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Who Speaks to Student Voters?

Party platforms range from elaborate theses to nearly blank slates.

Magda Konieczna 24 Jun
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For once, the pollsters at Ipsos-Reid can't tell us who our next prime minister is going to be. A Liberal party struggling with its history is in a close battle with the newly united right, so we'll actually be watching the numbers on Election Day with some excitement.

The race has created an all-too-rare opportunity to discuss many issues in depth. Education, however, has once again been overshadowed by health care.

Student groups, as always, have been working to force education onto the election agenda. Canadian Federation of Students national chairperson Ian Boyko has told the media "this federal election can be pivotal in either reversing or exacerbating" issues of rising tuition and student debt. The CFS site has a special Vote Education section examining the federal issues.

Young ignore and are ignored

In a survey of more than 600 young people, VoteSmart, an online education tool for young voters, found that 96 percent of respondents said candidates' views on post-secondary education would be very important or somewhat important in their decision on election day. At the same time, voter turnout among youth is disturbingly low - while more than 60 percent of eligible voters cast ballots in the last federal election, only 25 percent of eligible 18- to 24-year-olds voted.

Education is far back on the list of priorities for the voting public in general - an Ipsos-Reid study released May 21 suggested that 30 percent of Canadians believed health care would be the biggest issue this federal election, while only six percent named education as the key issue.

It's true that education does fall under provincial jurisdiction, yet there are a few key areas in which the federal government can have significant impact, so it is important to note the differences between party platforms.

Although some parties offer only general positions on education in their platforms, each has made some commitments. For those concerned about their positions, here's a summary of positions on the key issues.

Education funds fit to be tied

Federal transfers to the provinces are delivered in one lump sum, known as the Canada Health and Social Transfer. Both the NDP and the Liberals have responded to calls by student groups to separate post-secondary education funds from the rest of the transfer money.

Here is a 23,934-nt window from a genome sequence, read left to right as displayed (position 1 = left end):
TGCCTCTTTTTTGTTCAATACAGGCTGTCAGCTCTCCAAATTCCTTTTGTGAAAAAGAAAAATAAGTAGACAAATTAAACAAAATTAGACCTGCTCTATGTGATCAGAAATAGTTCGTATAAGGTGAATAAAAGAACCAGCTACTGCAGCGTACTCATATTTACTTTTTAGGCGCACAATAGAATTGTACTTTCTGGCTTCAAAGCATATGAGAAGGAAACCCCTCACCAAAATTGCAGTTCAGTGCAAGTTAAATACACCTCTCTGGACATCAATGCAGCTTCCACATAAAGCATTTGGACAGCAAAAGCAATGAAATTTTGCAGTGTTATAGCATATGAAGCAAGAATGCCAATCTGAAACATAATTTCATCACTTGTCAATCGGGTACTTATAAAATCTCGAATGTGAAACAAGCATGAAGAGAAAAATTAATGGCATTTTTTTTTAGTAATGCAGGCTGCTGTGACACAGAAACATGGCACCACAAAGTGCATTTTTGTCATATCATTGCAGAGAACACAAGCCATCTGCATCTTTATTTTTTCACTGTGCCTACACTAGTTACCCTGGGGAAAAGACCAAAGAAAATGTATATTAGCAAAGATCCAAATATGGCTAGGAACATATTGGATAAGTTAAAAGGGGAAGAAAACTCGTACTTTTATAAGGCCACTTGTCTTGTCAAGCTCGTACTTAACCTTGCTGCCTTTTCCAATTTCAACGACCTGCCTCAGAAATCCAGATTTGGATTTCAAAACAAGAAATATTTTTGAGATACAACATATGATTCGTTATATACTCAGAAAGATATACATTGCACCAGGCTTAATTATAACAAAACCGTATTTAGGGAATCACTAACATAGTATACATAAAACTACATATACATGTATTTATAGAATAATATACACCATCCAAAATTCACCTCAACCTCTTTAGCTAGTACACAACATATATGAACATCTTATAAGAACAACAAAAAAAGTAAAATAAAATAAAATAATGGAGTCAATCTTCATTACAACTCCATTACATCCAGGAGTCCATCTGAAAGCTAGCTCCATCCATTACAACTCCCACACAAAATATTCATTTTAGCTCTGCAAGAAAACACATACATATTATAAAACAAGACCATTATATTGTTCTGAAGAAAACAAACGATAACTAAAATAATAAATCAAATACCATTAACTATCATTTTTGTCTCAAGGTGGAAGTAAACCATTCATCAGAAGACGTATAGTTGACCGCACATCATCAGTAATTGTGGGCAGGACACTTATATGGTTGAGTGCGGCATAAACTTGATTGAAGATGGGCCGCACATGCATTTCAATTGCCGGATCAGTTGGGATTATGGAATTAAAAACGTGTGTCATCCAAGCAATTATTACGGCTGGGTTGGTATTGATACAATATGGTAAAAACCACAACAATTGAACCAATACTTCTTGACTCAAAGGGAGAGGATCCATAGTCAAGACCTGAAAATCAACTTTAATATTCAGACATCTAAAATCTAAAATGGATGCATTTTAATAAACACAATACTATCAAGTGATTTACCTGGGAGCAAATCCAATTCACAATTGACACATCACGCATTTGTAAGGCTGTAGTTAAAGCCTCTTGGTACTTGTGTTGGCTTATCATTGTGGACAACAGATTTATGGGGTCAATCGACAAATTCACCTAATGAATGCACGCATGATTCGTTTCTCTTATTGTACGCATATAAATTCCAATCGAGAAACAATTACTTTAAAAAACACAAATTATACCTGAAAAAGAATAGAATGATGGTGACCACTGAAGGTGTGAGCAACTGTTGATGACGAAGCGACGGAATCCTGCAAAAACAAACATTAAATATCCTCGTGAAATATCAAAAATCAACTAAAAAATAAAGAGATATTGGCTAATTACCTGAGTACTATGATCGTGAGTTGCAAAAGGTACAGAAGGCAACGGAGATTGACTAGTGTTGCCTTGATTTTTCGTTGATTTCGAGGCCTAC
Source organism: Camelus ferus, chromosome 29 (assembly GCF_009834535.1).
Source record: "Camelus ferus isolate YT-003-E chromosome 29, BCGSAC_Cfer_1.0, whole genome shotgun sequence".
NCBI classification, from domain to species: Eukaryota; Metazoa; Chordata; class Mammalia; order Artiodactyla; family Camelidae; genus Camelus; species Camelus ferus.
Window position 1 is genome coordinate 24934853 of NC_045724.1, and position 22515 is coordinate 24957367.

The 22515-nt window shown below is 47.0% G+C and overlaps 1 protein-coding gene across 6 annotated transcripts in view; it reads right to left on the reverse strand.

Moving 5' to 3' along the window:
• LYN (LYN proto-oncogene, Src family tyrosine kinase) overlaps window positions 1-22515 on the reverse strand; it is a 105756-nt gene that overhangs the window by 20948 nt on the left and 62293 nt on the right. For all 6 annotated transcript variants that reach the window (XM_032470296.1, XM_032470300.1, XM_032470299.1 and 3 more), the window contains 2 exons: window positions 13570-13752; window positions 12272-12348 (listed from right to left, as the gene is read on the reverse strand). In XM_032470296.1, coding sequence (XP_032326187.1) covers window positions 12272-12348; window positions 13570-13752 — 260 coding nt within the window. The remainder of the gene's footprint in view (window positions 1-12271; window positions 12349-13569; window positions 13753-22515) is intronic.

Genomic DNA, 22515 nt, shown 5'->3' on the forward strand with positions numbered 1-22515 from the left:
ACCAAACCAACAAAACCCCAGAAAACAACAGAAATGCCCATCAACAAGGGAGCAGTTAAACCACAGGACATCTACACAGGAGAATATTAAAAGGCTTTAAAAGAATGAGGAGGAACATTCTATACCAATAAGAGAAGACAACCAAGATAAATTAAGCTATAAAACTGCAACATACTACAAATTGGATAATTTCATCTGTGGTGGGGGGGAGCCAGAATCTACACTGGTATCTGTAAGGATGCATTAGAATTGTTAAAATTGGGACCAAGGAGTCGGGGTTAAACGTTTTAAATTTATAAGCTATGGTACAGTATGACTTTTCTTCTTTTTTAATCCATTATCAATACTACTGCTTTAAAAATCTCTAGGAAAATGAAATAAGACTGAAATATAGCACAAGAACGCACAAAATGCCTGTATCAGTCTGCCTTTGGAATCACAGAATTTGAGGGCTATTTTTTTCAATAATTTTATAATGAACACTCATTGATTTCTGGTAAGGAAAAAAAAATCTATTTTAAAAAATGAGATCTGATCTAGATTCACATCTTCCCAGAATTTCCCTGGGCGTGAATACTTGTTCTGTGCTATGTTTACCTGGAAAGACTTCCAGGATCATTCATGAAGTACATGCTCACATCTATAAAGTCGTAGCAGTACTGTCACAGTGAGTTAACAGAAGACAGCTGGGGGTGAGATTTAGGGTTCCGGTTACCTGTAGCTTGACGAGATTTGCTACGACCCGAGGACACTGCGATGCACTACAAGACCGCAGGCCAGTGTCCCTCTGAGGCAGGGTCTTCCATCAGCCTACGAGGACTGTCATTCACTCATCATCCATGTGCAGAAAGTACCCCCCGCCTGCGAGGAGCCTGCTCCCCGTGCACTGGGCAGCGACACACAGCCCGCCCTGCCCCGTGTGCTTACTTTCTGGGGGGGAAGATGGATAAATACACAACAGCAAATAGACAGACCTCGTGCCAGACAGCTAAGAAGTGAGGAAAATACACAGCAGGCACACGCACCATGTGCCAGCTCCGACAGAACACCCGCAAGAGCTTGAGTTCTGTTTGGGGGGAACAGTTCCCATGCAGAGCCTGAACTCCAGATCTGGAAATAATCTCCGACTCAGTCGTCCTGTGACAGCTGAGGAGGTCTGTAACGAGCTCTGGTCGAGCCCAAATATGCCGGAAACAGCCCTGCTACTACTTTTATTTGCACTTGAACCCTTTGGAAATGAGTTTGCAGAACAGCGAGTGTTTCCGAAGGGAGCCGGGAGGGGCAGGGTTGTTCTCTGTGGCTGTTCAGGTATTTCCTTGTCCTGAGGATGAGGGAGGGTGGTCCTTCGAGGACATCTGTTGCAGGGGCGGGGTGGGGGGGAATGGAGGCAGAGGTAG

The NDP platform advocates a new role for the federal government in post-secondary education, and promises a dedicated federal transfer for post-secondary education. Coupled with this would be a guarantee on basic standards of service. Like the Canada Health Act, it would create a set of enforceable standards across the country.

Although the Liberal platform makes no mention of post-secondary education, in a youth-oriented forum on CBC Paul Martin promised a dedicated transfer to post-secondary education that would eventually rise to between $7 and 8 billion. This promise, however, has not been confirmed, despite an open letter to Paul Martin from the Canadian Federation of Students requesting confirmation.

The Conservatives make no mention of a dedicated transfer, or of increasing transfer funds for post-secondary education.

Student debt has tripled

The issue of student has become very serious. In 1993, average student debt was just over $8,000; in 2004, it's almost $25,000, according to a Statistics Canada report.

The NDP's Jack Layton has committed to $5.7 billion of federal funding over five years to lower tuition and decrease student debt. The NDP has also committed to making Canada Student Loans interest-free, and to building more affordable housing. Funds saved by eliminating the Millennium Scholarship Foundation, introduced by the Liberals in 1998 to improve accessibility to post-secondary education, would be used to create more needs-based bursaries.

On the CBC's youth-oriented election forum, the Liberals proposed to extend new grants for students from low-income families beyond the first year of studies. As with the dedicated post-secondary transfer, however, this promise is not in the platform and has not been confirmed.

The Conservatives propose to deal with the issue of student debt by introducing income-contingent repayment of loans. This idea, implemented in Australia, means that size of monthly payments depends on the person's income after graduation. Boyko says this move would allow drastic increases in tuition and would lead to lifelong repayment of loans.

Tuition hot, policies not

The student issue discussed most is tuition. And it's no surprise - average tuition has almost doubled in the last decade, to $4,025 in 2003-04 from $2,023 in 1993-94. With no clear plan for tuition - fee hikes have been huge in B.C. while the Ontario Liberals have frozen tuition - students are left wondering just what is to come.

The NDP says it will work with provinces and territories to freeze tuition at 10 percent below its current levels by increasing federal funding for post-secondary education. Neither the Liberals nor the Conservatives have made any statements about how they would deal with rising tuition.

Research in whose hands?

The parties have different stands on how to fund research. The NDP advocates greater funding to councils that distribute research funds to prevent privatization of research. The Liberals and Conservatives, conversely, support the involvement of the private sector in research - the Liberals through supporting technology transfer from universities, and the Conservatives by granting tax credits.

Magda Konieczna is a Vancouver freelance writer and journalism student.  [Tyee]

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